Spoilers from last night's episode of Game of Thrones, "The Laws of Gods and Men," follow.
In the episode, Tyrion Lannister is finally put on trial for allegedly poisoning his nephew King Joffrey, who died gruesomely toward the beginning of the season. Throughout the show, Tyrion, a dwarf, has pretty consistently been critical of Joffrey, the teenaged head of state in Westeros and a total psychopath. Game of Thrones is full of loathsome characters but Joffrey takes the pigeon pie. He's violently sadistic in his personal life and takes a similar approach to domestic policy, literally starving the poor while fuelling a rebellion his family is trying to quash. It's a good thing he's dead. People watching the show clapped when he died. The guests at the wedding he died at, of course, acted horrified. Joffrey's mother immediately blamed her brother Tyrion, a preposterous notion. We'll leave the Sansa Stark stuff alone because the point's about Tyrion.
As Tyrion's trial unfolded in last night's episode, the highly improbable idea that he poisoned Joffrey was nevertheless advanced by a series of more damaging witness testimony, half-truths mixed with white lies and outright falsehoods that all supported the idea that Tyrion killed Joffrey. When Tyrion's finally had enough of the betrayal of people he knew to know the truth about his innocence, he says what a lot of people watching at home were probably waiting for him to say: "I didn't kill the King, but I wish that I had."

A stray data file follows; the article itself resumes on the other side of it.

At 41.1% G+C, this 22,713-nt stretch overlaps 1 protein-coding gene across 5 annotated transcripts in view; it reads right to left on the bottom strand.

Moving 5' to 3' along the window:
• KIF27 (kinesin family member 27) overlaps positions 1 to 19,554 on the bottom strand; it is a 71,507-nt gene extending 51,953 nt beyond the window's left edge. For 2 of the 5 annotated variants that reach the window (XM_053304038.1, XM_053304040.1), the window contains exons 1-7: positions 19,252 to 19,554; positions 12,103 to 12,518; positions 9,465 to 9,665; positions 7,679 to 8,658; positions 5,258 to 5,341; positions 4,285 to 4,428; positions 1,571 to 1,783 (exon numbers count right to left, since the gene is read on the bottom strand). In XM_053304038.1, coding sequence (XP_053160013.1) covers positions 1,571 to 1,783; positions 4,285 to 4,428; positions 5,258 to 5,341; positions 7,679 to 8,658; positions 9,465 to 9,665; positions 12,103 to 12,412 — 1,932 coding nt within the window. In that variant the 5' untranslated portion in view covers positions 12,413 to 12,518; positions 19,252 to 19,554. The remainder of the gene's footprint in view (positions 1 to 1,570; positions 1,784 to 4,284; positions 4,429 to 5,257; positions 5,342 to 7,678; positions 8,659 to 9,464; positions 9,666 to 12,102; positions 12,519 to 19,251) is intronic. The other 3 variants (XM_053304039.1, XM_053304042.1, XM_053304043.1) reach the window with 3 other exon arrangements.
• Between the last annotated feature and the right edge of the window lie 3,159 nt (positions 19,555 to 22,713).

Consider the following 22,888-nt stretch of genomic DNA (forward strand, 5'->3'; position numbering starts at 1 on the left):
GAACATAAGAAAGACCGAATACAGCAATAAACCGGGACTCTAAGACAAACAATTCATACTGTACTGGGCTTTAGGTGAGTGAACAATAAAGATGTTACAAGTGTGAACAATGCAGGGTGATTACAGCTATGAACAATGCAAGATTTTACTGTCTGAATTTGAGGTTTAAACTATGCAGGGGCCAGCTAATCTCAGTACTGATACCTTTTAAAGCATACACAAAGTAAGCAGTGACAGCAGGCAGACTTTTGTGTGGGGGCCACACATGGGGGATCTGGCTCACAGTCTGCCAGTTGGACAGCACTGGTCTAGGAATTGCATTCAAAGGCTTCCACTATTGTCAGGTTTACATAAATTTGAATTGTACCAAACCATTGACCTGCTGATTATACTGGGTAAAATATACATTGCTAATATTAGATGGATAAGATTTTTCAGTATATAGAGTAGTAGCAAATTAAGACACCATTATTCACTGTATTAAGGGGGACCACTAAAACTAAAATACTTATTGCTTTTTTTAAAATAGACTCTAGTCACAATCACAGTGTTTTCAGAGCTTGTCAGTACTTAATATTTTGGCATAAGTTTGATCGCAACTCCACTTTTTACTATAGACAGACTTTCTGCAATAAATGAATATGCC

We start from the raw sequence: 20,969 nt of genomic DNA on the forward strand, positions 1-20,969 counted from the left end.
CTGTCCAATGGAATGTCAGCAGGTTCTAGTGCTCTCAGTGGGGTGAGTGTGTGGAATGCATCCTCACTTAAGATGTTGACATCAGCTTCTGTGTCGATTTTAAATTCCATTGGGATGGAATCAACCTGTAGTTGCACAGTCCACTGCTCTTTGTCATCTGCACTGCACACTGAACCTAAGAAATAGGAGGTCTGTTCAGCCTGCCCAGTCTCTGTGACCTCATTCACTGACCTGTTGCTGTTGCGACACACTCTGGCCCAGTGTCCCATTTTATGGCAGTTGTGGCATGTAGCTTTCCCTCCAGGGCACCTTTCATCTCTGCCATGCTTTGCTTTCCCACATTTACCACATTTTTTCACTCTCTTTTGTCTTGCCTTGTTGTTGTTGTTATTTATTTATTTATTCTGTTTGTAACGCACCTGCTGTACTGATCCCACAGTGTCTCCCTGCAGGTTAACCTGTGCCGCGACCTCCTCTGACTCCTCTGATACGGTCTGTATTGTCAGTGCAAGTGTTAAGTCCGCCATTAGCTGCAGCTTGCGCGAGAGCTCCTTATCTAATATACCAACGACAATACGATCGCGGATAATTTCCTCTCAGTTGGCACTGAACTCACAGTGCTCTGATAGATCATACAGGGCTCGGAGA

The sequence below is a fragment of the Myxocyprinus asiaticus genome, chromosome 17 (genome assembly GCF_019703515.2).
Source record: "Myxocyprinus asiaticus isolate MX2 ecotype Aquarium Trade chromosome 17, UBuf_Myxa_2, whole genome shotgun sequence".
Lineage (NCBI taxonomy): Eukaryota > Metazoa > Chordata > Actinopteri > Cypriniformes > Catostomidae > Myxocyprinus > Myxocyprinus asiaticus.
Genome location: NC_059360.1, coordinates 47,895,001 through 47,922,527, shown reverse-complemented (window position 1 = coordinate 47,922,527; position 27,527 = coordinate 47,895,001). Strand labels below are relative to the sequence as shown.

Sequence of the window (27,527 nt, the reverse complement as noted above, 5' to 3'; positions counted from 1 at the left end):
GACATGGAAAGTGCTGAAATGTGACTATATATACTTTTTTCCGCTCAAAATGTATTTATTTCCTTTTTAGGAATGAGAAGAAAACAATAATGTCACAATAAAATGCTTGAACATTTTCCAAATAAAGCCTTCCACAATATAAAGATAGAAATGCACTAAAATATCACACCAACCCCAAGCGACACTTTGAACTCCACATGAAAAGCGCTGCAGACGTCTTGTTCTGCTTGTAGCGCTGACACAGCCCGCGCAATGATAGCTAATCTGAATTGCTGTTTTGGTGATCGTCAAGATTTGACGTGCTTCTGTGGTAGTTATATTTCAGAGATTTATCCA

The people in the world of Game of Thrones are, naturally, shocked that Tyrion would say such a thing. The lords of Westeros who matter have decided Tyrion would get the blame for Joffrey's death, because it worked out for all of them, and a sadistic psychopath was taken out of the picture. Tyrion made it easy to pin an obvious crime on him by being the only one to be candid about Joffrey's sociopathic behavior. And so it feels, sometimes, with the attacks on libertarianism, where good faith efforts to improve public policy outcomes by limiting the deleterious effects of government are skewered as some diabolical ploy to loot and pillage the people through corporatism, exactly that which libertarian policy solutions try to prevent.